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A nation must think before it acts.
The central focus of American foreign policy since 2001 has been the Muslim world. The 9/11 attacks detonated a series of U.S. military and political actions that by now have greatly transformed America’s international role. The first of these was the U.S.-led war against the Taliban regime in Afghanistan in late 2001. That war was widely approved at the time, both within the United States and around the world. Even today, with Afghanistan still beset by political disorder, a significant insurgency, and major drug trafficking, the Afghan War is largely seen as a success.
Second, an ensemble of new military agreements was reached from late 2001 through 2002 with a variety of Muslim countries, ranging from sheikdoms in the Persian Gulf to dictatorships in Central Asia. Although rarely discussed among the wider American public, these agreements—particularly those with Uzbekistan—have been the object of considerable criticism by Western organizations concerned about human rights.
A third initiative was the promulgation in 2002 of the new National Security Strategy, often referred to as “the Bush Doctrine.” With its emphasis on unilateral U.S. military action and preemptive (really preventive) war, the Bush doctrine immediately became an object of criticism and controversy, both within the United States and around the world, and this continues to be the case today. The NSS also pointed toward a new and problematic political project for the United States, which was to bring democracy to the Muslim world.
The fourth and most important U.S. military action, begun in 2003, has been the war in Iraq. One of the official justifications for the war was that it would establish democracy in Iraq, thereby encouraging democracy in other Muslim countries. This war was widely criticized from the beginning, once again both within the United States and around the world. Now, with Iraq beset by a massive insurgency and an incipient civil war, this initiative is increasingly seen, even by past promoters of the war among neoconservative writers and Republican members of Congress, as a major failure.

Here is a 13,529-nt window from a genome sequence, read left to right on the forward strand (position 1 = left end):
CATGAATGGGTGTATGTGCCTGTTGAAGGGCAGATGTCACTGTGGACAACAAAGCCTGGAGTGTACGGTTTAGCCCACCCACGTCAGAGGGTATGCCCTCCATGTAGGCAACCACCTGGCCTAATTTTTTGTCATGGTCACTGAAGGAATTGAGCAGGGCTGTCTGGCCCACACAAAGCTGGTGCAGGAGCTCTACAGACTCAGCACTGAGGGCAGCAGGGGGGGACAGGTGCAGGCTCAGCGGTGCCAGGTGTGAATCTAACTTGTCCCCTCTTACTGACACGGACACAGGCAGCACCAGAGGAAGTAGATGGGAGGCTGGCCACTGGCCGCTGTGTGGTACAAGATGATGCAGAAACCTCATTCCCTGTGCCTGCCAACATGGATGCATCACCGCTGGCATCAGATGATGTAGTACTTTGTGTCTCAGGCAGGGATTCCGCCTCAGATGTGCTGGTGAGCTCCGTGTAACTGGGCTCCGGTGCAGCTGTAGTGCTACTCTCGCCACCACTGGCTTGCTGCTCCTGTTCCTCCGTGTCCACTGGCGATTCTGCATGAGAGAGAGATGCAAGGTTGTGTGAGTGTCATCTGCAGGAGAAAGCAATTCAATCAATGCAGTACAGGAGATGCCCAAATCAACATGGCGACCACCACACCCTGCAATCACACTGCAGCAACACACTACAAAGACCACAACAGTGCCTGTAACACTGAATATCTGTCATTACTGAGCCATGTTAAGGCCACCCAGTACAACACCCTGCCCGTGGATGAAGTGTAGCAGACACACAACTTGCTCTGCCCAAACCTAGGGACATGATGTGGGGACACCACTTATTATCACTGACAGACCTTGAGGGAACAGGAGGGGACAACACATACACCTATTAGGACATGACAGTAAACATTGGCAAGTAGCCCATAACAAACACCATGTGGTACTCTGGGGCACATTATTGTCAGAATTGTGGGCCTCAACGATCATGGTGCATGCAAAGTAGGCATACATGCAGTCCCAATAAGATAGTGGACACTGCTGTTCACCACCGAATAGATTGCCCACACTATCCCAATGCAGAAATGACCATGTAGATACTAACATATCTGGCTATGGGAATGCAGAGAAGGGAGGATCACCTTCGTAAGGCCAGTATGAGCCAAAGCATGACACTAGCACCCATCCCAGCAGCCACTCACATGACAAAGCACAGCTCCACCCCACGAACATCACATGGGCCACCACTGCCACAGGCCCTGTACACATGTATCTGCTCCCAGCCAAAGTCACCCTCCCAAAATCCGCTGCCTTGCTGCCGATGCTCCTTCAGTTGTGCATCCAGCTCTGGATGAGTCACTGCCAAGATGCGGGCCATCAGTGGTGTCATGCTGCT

The consequences of this series of U.S. actions, as well as the lessons that Americans and the rest of the world will learn from them, will likely shape U.S. foreign policy for years to come. This issue of Orbis focuses upon America’s political and military role in the Muslim world. What are the prospects for the American democratization project, most immediately and importantly in Iraq but also with respect to a variety of other Muslim societies? How should the United States use its military forces to implement its foreign policy and political projects in the Muslim world? And, most fundamentally, what are the local, often intractable, realities of different Muslim countries, which inevitably will impose constraints on any U.S policy and project in the region?
Today, many observers believe that the grand visions and dramatic departures from past policy expressed by the Bush Doctrine have been largely damaged and discredited by the Iraq War. Donald Daniel, Peter Dombrowski, and Rodger Payne, three experienced analysts of foreign and military policy, provide a lucid analysis of both the strengths and weaknesses of the original doctrine. They show how, with a thoughtful synthesis of multilateralism and preemption, it can be reformed and resurrected to provide a sound and realistic basis for U.S. policy in the future.
Secretary of Defense Donald Rumsfeld had his own special project, that of military transformation, and some observers think that this too has been largely damaged and discredited by the Iraq War. One particular issue involves the role of the National Guard and the Reserves (together, the Reserve Component). Beginning in the late 1970s, U.S. military forces were designed to incorporate this Reserve Component as an essential element in any major military operation. The Guard and the Reserves were not set up, however, to fight a long and grueling counterinsurgency war, and the Iraq War has highlighted deficiencies in Rumsfeld’s understanding of these and other military realities. Frank Hoffman provides an informed and comprehensive exposition of the traditional roles of the Reserve Component, the new conditions and challenges of our times, and potential ways to redesign and reconstruct these essential pillars of the U.S. military, so that they can best carry out the missions of the future.
Iraq, of course, presents the most urgent challenges for U.S. foreign and military policy. Eric Davis argues that a fuller understanding of Iraq’s past shows that there is a solid historical foundation for building an authentic and viable democratic political system within a unified Iraqi nation-state. Prof. Davis has spent three decades studying Iraq, has often traveled there, and is widely respected as one of America’s leading experts on the country. His optimistic analysis of this troubled and troubling land therefore has substantial credibility.